Kansas Speeedway’s infield security officers say they’re thrilled to be in the center of the action
Larry Shepek's on a summer vacation he'll never forget.
For three weekends this summer, Shepek, who owns Laming, Tice and Shepek Insurance in Tonganoxie, is wearing a different hat director of infield security at Kansas Speedway where he oversees the 50 to 80 security officers. Shepek said his principal duties are to serve as a problem solver and to foster public relations.
With each race, his workload grows, as the number of people with credentials admitting them into the infield area grows.
"We had about 500 credentials with the ARCA race in June, we'll have about a thousand with this race and come the NASCAR and Winston Cup we're estimating there will be from 8,000 to 10,000 people with credentials for this area."
The infield area, which takes up the center of the Speedway's 1.5-mile tri-oval track, has garages for car repairs, a University of Kansas Medical Center clinic, a helicopter pad, a media center and parking for trucks that haul racecars to the Speedway.
During race weekends this area is a home-away-from-home for race team members.
Last Thursday afternoon, as the continual rush of racetrucks roared onto the Speedway's track, filling the infield with a constant cacophony, Shepek said he's fortunate to have been selected for his position.
He thought about the idea when attending a Speedway tour with Leavenworth Area Development members last fall. Tom Wilson, Speedway security manager, informed the group about planned security. Shepek later contacted Wilson, inquiring about positions.
But chances are, even without the job, Shepek would have been there anyway.
"I had already bought and paid for tickets," he said.
But working in the infield is better than sitting in the grandstands, he said. In fact, he said, it's a job to be envied.
"I could take my job and put it on eBay and sell it for $10,000 a day," Shepek said.
Kent Wilson, who lives and works in Tonganoxie, has a security job to be envied working from 6 a.m. until 6 p.m. in pit row, where the cars head to and from the track.
This means standing under a blazing summer sun and carrying a cooler of water to stay hydrated. The constant noise is music to his ears, Wilson said.
Although it's recommended that hearing protectors be used, he doesn't wear them. "I don't use them because I like the sound of the cars."
The work pays $8 an hour, less than Wilson makes when he paints and repairs houses or sells stock trailers at Bar W Trailers.
"But I'd pay them to let me have the job I have here," Wilson said. "I'm such a big fan."
Wilson has been an avid race fan since he was 14.
In fact, in February when Dale Earnhardt was killed at the Daytona 500, Wilson was in the stands. He saw the smoke from the crash. It was later, when standing in line to board a bus to leave, that Wilson learned Earnhardt had died.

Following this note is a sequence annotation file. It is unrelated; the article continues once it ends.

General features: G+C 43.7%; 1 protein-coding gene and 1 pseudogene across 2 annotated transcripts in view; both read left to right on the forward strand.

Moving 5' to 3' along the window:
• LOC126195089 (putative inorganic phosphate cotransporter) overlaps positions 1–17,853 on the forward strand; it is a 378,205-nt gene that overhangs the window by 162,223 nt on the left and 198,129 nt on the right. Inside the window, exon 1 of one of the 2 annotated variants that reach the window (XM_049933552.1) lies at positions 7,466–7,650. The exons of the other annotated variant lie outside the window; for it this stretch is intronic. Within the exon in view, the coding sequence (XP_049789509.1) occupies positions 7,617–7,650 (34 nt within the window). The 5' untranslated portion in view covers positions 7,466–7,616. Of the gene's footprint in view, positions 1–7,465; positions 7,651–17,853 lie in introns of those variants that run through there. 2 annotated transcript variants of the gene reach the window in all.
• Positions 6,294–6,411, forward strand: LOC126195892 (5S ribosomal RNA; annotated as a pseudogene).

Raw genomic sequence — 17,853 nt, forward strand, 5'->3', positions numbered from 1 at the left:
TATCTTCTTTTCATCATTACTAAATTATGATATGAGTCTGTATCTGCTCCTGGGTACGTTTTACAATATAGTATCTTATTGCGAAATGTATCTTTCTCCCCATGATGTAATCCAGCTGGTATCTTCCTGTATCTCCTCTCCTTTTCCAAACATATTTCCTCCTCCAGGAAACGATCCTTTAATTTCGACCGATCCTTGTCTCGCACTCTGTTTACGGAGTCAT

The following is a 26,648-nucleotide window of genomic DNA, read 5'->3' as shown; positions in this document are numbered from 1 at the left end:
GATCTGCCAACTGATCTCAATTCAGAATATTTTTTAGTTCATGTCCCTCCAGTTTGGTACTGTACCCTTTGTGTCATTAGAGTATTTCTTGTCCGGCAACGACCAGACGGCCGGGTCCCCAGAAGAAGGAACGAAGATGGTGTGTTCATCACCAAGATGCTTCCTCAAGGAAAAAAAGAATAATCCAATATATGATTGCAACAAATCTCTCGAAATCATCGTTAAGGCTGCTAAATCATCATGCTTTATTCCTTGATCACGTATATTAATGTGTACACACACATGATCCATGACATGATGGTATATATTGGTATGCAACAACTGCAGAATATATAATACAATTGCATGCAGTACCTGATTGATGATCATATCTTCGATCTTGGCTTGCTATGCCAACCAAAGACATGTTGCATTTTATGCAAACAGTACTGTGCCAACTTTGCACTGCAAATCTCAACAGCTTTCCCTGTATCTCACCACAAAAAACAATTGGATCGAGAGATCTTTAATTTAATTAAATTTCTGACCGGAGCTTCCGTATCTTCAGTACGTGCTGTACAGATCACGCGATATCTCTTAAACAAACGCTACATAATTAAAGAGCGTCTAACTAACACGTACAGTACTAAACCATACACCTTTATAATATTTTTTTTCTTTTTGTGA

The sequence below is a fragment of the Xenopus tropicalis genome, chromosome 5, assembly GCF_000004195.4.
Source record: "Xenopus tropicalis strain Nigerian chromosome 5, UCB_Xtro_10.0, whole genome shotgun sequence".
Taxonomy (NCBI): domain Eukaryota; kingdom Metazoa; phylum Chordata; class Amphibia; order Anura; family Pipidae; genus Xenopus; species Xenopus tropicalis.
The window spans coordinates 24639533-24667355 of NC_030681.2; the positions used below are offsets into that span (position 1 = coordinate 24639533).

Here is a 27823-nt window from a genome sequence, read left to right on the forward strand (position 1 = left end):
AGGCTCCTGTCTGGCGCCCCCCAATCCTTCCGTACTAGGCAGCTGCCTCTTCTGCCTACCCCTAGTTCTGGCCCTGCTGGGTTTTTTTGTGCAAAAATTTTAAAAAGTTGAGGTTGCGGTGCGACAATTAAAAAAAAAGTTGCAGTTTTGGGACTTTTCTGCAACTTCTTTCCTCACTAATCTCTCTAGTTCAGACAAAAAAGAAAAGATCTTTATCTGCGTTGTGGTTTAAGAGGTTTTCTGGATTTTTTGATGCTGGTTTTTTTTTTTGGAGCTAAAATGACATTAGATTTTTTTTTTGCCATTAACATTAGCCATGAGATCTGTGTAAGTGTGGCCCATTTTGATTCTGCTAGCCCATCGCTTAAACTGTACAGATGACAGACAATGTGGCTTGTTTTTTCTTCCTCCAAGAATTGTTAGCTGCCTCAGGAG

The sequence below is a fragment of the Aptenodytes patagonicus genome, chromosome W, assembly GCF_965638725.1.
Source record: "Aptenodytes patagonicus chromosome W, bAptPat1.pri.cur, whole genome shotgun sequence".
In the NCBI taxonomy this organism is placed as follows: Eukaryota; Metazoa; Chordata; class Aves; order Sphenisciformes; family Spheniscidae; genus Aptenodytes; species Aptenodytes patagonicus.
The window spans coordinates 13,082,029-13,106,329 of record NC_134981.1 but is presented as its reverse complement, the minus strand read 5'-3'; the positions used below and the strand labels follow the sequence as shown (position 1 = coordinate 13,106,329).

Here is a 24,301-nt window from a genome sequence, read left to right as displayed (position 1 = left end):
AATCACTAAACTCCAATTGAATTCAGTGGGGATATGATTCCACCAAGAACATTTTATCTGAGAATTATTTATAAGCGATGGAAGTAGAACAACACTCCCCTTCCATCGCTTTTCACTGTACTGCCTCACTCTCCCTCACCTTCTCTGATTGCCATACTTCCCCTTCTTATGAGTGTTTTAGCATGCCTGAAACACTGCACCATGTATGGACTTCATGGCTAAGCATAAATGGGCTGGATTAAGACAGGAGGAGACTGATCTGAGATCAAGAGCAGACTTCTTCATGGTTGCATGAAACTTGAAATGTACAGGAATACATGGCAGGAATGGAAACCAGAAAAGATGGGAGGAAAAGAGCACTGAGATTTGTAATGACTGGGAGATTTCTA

MANAGING THE CROWDS
Bobby Hunter came out of retirement to work in security during race weekends. He spends his race days at the infield garage area ever on the watch for appropriate passes and clothing, which on Saturday meant long pants, shirts with sleeves and closed-toe shoes.
The work is different from most jobs, Hunter said.
"There's a lot of standing that kind of wears on you, especially if the hot weather comes," he said.
The infield crowd, for the most part, is a pleasure to work with, he said.
"Most of them are generally pretty cordial, and most of them have been around racing so much that they know what's expected of them," he said.
"The unique thing about the racing teams and the drivers are that they are no different than you and your neighbors," Shepek said. "They have the same fun and they tell the same jokes they just drive faster."
WHERE THE ACTION IS
Near a gate close to infield garages, Tom Putthoff, also from Tonganoxie, works security.
Putthoff, who works at General Motors in Kansas City, Kan., said he applied for the job at the suggestion of his brother, Tonganoxie police Sgt. John Putthoff.
"I've been a race fan all my life," Putthoff said. "This track has been a long time coming."
Working with Putthoff last Thursday was Linda Zacher, Tonganoxie city planner. She was recruited, she said, by Larry Shepek. Zacher was training in the infield on Thursday, but later would work the concourse area.
So far, Zacher was happy that she was involved at the Speedway. But she said it had been a while since she had attended a car race.
"I haven't been to a race since I was 11 years old and we went to Lakeside," she said.
With Zacher and Putthoff was Jack Cooper, Kansas City, Mo. Cooper, who said he could have attended the races and sat in the grandstand, chose otherwise.
"I have tickets for up there," he said. "But I'm not going to use them. There's a little bit more going on down here and being a big race fan, it's a dream come true."
Shepek termed the work an "intriguing experience" and said he's thrilled with the fast-paced atmosphere. It's the experience, and not the pay, that matters, he said.
"What's important in anything in life is who you are and where you are," Shepek said. "And here, you're in the eye of the tornado."
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